Pain, pace and perspective

Posted by Jeanne Barrett on May 7, 2023 in Uncategorized

Being a student or teacher of the Alexander Technique does not guarantee avoidance of limitations in the condition of self.  We age, injure ourselves, have accidents, develop unexpected health conditions, no matter how fabulous our use of self.  Life keeps providing material for a new response. Our Alexander skills provide tools to meet the ongoing demands of living with curiosity.


Several autoimmune conditions diagnosed in recent years affect my formerly easy mobility. Walking has long been a source of delight as well as my primary mode of transport.  What was previously reliably joyous is now, to varying degrees,  laborious and painful.

Focusing on pain does not help me, as I then pull down, narrow my attention, and thus restrict respiratory support, clear thinking and connection to the world.  If I choose instead to include pain in my overall experience, and kindly refuse to attempt to change pain directly, my experience shifts. Pain continues but no longer dominates.  I can’t change disease activity, but I can choose my response to it. Then I welcome the world more, worry less, move along in the moment. Autonomy and acceptance are restored.  Less energy is wasted in fighting conditions over which I have no control.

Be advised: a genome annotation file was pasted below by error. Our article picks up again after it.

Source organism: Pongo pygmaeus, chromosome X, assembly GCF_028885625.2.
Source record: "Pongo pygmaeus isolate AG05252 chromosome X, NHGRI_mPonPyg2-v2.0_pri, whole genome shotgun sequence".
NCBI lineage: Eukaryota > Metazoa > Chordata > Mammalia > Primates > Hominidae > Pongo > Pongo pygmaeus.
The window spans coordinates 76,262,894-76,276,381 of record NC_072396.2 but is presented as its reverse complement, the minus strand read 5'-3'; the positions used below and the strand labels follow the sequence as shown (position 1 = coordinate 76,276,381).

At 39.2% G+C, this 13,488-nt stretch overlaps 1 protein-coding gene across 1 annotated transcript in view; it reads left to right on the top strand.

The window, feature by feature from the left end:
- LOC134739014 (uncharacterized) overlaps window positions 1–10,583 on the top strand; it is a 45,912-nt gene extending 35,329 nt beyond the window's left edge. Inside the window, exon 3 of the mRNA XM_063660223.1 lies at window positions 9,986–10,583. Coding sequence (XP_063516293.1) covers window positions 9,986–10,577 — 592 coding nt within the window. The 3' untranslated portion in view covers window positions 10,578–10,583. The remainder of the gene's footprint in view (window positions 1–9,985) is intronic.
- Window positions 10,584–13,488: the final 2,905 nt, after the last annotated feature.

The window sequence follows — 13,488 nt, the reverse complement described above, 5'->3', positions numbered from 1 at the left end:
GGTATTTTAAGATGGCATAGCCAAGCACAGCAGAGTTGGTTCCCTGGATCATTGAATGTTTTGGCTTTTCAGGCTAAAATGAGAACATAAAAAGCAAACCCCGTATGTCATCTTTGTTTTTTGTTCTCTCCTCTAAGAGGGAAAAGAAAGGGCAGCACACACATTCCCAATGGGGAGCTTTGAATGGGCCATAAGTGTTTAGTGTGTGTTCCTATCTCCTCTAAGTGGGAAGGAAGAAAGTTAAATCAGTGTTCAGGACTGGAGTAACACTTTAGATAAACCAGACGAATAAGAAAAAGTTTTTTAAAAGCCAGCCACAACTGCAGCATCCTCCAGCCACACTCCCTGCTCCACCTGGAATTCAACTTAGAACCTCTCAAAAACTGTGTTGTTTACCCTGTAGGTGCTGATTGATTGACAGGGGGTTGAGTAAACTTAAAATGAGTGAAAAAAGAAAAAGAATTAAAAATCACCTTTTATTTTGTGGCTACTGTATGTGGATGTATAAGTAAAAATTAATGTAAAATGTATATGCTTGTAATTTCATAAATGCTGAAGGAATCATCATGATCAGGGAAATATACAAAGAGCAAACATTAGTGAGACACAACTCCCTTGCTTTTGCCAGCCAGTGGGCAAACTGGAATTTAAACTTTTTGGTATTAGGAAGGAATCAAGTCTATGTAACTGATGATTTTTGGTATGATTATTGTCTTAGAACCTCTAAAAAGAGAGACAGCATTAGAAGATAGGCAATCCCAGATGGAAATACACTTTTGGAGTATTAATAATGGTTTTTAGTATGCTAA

When pain is moderate to high, my pace changes.  I am unable to walk at my preferred swift pace without limping or lurching, even more so if my attention is narrowed to pain. If I instead prioritize an elastic use of my entire self,  getting there is less important than how I am getting there. I can allow best pace for current conditions of self, respect the limits of pain, and even enjoy and welcome a slower walk. Time passes in its usual manner, but I experience it differently. Frustration reduces as urgency quiets. And, sometimes, I can walk more quickly!


Presetting posture, shape or some idealized perfection of “good use” typically reduces elasticity and the potential of a fluid response.  There is no effective formula to prepare for the unexpected. If I brace for the worst pain, I may not recognize and celebrate new ease.

I want to keep walking, so I walk.